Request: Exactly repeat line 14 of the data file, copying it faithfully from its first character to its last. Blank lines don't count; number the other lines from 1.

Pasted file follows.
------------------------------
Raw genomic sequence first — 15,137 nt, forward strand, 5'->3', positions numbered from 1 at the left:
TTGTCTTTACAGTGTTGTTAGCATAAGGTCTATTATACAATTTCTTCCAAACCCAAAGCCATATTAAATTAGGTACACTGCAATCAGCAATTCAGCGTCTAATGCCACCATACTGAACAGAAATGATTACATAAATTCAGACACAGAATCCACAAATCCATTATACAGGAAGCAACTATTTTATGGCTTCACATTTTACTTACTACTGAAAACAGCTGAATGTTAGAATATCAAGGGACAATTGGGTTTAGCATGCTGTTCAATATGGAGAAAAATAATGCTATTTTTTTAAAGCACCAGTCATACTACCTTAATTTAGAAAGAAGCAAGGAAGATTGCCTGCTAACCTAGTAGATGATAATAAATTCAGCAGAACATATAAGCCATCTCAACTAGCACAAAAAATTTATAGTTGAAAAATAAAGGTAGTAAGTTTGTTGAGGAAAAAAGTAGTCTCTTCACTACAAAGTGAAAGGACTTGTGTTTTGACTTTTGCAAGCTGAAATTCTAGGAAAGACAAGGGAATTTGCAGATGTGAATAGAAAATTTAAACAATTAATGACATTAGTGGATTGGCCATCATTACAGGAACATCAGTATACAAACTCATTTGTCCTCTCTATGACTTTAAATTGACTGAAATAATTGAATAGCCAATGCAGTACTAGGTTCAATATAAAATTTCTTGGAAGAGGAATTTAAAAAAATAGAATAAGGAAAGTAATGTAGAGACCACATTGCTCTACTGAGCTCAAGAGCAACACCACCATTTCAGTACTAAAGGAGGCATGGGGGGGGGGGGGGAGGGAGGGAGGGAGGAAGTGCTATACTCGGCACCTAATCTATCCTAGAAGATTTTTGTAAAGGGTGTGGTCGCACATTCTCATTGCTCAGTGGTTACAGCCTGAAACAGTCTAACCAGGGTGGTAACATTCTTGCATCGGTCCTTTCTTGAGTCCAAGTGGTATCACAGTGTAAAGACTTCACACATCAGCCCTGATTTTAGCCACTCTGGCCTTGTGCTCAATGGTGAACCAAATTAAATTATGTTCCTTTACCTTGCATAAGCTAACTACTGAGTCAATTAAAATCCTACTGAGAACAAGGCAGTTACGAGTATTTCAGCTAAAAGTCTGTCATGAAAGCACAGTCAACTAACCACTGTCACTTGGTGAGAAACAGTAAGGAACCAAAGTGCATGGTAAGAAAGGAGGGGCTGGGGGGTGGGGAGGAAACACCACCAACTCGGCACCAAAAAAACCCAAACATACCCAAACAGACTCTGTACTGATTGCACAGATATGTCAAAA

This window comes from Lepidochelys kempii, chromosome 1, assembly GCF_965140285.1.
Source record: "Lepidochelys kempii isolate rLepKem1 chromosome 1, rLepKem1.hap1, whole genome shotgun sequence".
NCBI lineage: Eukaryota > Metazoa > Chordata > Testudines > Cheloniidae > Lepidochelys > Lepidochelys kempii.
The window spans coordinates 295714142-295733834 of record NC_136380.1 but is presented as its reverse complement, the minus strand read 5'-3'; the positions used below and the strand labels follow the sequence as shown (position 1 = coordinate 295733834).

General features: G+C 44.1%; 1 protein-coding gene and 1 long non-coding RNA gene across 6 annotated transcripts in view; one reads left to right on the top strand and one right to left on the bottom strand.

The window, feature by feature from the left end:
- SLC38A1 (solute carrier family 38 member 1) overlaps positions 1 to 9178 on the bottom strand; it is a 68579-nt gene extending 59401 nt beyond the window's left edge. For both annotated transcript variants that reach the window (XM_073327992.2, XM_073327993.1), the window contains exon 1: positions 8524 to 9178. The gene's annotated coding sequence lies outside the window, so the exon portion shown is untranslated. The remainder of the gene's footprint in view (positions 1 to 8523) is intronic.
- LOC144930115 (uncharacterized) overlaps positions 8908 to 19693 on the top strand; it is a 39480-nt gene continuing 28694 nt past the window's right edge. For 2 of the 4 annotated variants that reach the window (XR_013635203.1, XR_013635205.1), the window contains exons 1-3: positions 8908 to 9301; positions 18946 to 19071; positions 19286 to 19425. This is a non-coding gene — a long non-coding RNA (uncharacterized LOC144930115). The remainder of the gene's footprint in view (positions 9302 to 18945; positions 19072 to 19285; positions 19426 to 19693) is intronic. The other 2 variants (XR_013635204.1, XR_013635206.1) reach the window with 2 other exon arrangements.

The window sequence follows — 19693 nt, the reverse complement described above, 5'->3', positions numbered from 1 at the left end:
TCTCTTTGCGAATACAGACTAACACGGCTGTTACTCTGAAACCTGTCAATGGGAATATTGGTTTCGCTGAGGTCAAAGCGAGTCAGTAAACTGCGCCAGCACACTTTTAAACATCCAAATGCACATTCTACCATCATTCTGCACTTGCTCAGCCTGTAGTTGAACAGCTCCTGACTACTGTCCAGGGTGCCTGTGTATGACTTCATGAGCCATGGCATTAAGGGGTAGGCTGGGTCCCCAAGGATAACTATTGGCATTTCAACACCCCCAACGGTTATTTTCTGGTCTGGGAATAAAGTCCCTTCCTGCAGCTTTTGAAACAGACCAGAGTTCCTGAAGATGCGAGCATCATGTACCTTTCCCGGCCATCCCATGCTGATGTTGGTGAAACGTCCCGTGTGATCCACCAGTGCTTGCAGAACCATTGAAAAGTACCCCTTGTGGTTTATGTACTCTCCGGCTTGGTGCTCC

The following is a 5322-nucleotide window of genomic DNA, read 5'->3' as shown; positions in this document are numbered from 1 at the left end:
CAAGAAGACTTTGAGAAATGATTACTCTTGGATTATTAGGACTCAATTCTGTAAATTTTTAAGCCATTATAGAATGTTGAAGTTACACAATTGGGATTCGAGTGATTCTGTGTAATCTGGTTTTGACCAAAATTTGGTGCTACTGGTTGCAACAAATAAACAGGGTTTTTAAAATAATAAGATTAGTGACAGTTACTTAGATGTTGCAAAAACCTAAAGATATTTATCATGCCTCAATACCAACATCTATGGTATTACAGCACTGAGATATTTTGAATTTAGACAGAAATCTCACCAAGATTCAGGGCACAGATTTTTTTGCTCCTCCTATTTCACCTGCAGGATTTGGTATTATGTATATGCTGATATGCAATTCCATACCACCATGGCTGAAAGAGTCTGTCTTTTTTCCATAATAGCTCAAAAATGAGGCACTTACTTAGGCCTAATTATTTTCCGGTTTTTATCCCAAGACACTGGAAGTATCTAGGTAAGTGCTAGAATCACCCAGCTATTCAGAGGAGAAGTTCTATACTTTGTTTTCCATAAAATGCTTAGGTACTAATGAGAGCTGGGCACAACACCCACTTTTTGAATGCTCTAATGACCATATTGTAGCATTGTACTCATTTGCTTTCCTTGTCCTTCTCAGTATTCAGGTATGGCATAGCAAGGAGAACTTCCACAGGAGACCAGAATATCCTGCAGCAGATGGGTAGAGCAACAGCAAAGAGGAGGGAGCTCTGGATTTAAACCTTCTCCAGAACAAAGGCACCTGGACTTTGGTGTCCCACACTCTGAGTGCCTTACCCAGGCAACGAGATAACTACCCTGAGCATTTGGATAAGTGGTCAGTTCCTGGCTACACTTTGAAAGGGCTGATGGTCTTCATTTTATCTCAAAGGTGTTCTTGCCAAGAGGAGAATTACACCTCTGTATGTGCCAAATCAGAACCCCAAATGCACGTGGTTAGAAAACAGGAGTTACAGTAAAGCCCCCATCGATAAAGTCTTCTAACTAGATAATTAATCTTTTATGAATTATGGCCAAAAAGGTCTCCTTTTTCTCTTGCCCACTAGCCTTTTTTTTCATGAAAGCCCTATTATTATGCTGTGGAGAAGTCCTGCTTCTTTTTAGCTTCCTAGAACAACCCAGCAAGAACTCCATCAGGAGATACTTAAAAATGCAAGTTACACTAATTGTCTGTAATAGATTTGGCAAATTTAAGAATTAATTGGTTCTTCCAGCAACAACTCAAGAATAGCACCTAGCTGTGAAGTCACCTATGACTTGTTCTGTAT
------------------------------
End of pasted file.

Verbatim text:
CAAGAAGACTTTGAGAAATGATTACTCTTGGATTATTAGGACTCAATTCTGTAAATTTTTAAGCCATTATAGAATGTTGAAGTTACACAATTGGGATTCGAGTGATTCTGTGTAATCTGGTTTTGACCAAAATTTGGTGCTACTGGTTGCAACAAATAAACAGGGTTTTTAAAATAATAAGATTAGTGACAGTTACTTAGATGTTGCAAAAACCTAAAGATATTTATCATGCCTCAATACCAACATCTATGGTATTACAGCACTGAGATATTTTGAATTTAGACAGAAATCTCACCAAGATTCAGGGCACAGATTTTTTTGCTCCTCCTATTTCACCTGCAGGATTTGGTATTATGTATATGCTGATATGCAATTCCATACCACCATGGCTGAAAGAGTCTGTCTTTTTTCCATAATAGCTCAAAAATGAGGCACTTACTTAGGCCTAATTATTTTCCGGTTTTTATCCCAAGACACTGGAAGTATCTAGGTAAGTGCTAGAATCACCCAGCTATTCAGAGGAGAAGTTCTATACTTTGTTTTCCATAAAATGCTTAGGTACTAATGAGAGCTGGGCACAACACCCACTTTTTGAATGCTCTAATGACCATATTGTAGCATTGTACTCATTTGCTTTCCTTGTCCTTCTCAGTATTCAGGTATGGCATAGCAAGGAGAACTTCCACAGGAGACCAGAATATCCTGCAGCAGATGGGTAGAGCAACAGCAAAGAGGAGGGAGCTCTGGATTTAAACCTTCTCCAGAACAAAGGCACCTGGACTTTGGTGTCCCACACTCTGAGTGCCTTACCCAGGCAACGAGATAACTACCCTGAGCATTTGGATAAGTGGTCAGTTCCTGGCTACACTTTGAAAGGGCTGATGGTCTTCATTTTATCTCAAAGGTGTTCTTGCCAAGAGGAGAATTACACCTCTGTATGTGCCAAATCAGAACCCCAAATGCACGTGGTTAGAAAACAGGAGTTACAGTAAAGCCCCCATCGATAAAGTCTTCTAACTAGATAATTAATCTTTTATGAATTATGGCCAAAAAGGTCTCCTTTTTCTCTTGCCCACTAGCCTTTTTTTTCATGAAAGCCCTATTATTATGCTGTGGAGAAGTCCTGCTTCTTTTTAGCTTCCTAGAACAACCCAGCAAGAACTCCATCAGGAGATACTTAAAAATGCAAGTTACACTAATTGTCTGTAATAGATTTGGCAAATTTAAGAATTAATTGGTTCTTCCAGCAACAACTCAAGAATAGCACCTAGCTGTGAAGTCACCTATGACTTGTTCTGTAT